Hey,

If you want your calculation of the residence time to be mathematically precise and also resolve its temporal and spatial variability, you should definitely look into the Constituent-oriented Age and Residence time Theory (CART;

http://www.elic.ucl.ac.be/repomodx/cart/ ). The forward model gives the first moment of the age distribution (i.e., mean age) and the corresponding adjoint gives the mean residence time. Both are 4 dimensional variables. The re-entry problem has also been addressed in the theory (a series of papers). The authors named the one neglecting re-entry "strict mean residence time" and other considering re-entry "exposure time". The commonly referred "flushing time" is just a spatial and temporal average of the 4 dimensional residence/exposure time. If you care only about the one-quantity flushing time, you could use tracer releases (Lagrangian or Eulerian) in a forward model to estimate, as the previous replies suggested. If you want to study the temporal and spatial variability of the residence time, tracer releases in a forward model become too expensive, and you should look into the CART theory. We have summarized the CART and applied it in the New York Bight area using the ROMS adjoint model in the following paper:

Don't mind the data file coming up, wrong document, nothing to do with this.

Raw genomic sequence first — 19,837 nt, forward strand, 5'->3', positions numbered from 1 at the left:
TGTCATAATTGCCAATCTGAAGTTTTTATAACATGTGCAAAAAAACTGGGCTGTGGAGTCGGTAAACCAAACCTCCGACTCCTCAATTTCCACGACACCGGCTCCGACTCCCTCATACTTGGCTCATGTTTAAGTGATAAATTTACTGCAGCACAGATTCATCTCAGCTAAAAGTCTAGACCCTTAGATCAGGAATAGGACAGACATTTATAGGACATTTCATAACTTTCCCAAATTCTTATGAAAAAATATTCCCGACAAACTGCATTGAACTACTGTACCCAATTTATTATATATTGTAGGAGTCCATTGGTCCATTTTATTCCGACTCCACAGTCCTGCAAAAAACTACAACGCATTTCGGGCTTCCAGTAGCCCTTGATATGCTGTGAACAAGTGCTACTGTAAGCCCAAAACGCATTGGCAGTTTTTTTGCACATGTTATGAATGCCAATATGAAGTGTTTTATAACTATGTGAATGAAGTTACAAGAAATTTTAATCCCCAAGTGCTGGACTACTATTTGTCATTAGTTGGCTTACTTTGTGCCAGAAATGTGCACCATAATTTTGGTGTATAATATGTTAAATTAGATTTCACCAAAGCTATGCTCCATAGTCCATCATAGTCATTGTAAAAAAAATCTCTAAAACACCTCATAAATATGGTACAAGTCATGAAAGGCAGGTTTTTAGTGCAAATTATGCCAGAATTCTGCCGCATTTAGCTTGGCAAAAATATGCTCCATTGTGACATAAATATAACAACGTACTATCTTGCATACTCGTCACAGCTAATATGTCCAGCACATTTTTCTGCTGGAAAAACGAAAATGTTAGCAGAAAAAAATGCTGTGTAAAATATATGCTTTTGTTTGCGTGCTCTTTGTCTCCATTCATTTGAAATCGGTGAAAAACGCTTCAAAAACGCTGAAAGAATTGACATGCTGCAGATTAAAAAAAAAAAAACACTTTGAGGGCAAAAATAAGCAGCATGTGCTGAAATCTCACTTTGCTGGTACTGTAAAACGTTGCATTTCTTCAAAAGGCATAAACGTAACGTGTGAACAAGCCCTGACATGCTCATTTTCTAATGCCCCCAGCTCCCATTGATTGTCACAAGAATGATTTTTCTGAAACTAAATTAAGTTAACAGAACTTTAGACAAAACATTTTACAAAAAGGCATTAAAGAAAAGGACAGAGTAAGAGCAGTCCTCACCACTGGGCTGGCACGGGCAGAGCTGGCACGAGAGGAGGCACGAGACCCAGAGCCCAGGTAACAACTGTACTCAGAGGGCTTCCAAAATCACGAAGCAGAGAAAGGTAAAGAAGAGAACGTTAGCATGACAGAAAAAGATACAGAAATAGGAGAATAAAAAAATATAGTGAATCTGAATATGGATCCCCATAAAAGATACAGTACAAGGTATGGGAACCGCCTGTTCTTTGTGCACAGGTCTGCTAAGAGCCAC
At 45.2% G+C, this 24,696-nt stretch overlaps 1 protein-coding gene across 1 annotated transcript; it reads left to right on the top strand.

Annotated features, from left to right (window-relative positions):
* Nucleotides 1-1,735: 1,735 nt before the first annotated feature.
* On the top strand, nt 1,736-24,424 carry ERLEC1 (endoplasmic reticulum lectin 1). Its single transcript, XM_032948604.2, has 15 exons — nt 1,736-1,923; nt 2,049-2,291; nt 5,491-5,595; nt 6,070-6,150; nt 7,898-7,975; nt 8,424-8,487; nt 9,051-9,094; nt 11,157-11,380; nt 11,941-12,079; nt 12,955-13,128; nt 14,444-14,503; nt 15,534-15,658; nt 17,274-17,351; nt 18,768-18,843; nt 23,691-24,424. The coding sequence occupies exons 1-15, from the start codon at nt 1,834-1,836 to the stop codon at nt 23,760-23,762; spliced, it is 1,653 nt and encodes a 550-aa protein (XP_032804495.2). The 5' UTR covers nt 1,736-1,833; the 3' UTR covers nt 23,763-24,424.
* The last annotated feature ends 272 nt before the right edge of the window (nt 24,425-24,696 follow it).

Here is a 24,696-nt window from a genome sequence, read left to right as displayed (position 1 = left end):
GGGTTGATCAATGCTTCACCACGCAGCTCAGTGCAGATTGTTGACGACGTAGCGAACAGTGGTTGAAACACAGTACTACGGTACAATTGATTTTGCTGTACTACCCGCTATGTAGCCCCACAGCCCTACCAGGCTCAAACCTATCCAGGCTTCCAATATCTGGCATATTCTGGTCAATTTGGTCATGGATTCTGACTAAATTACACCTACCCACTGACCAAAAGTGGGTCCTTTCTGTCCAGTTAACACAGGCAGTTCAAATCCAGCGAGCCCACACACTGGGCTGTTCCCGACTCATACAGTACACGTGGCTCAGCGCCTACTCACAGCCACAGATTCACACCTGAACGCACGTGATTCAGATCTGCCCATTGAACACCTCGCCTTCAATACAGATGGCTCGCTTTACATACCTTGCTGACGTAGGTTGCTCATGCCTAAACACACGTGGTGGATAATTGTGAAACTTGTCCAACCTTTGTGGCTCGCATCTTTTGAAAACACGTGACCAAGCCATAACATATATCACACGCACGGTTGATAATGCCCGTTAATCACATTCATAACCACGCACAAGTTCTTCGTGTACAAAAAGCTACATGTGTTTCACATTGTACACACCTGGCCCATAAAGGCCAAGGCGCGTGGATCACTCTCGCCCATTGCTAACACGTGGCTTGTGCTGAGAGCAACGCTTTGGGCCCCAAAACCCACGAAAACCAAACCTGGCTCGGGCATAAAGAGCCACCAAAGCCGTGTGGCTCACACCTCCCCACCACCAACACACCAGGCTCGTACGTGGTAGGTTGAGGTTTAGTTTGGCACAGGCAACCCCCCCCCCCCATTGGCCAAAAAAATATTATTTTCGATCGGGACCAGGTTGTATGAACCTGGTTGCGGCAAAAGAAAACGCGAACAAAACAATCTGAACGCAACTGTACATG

Zhang, W. G., J. L. Wilkin, and O. M. E. Schofield, 2010: Simulation of water age and residence time in New York Bight. J. Phys. Oceanogr., 40, 965-982.

Weifeng Zhang

WHOI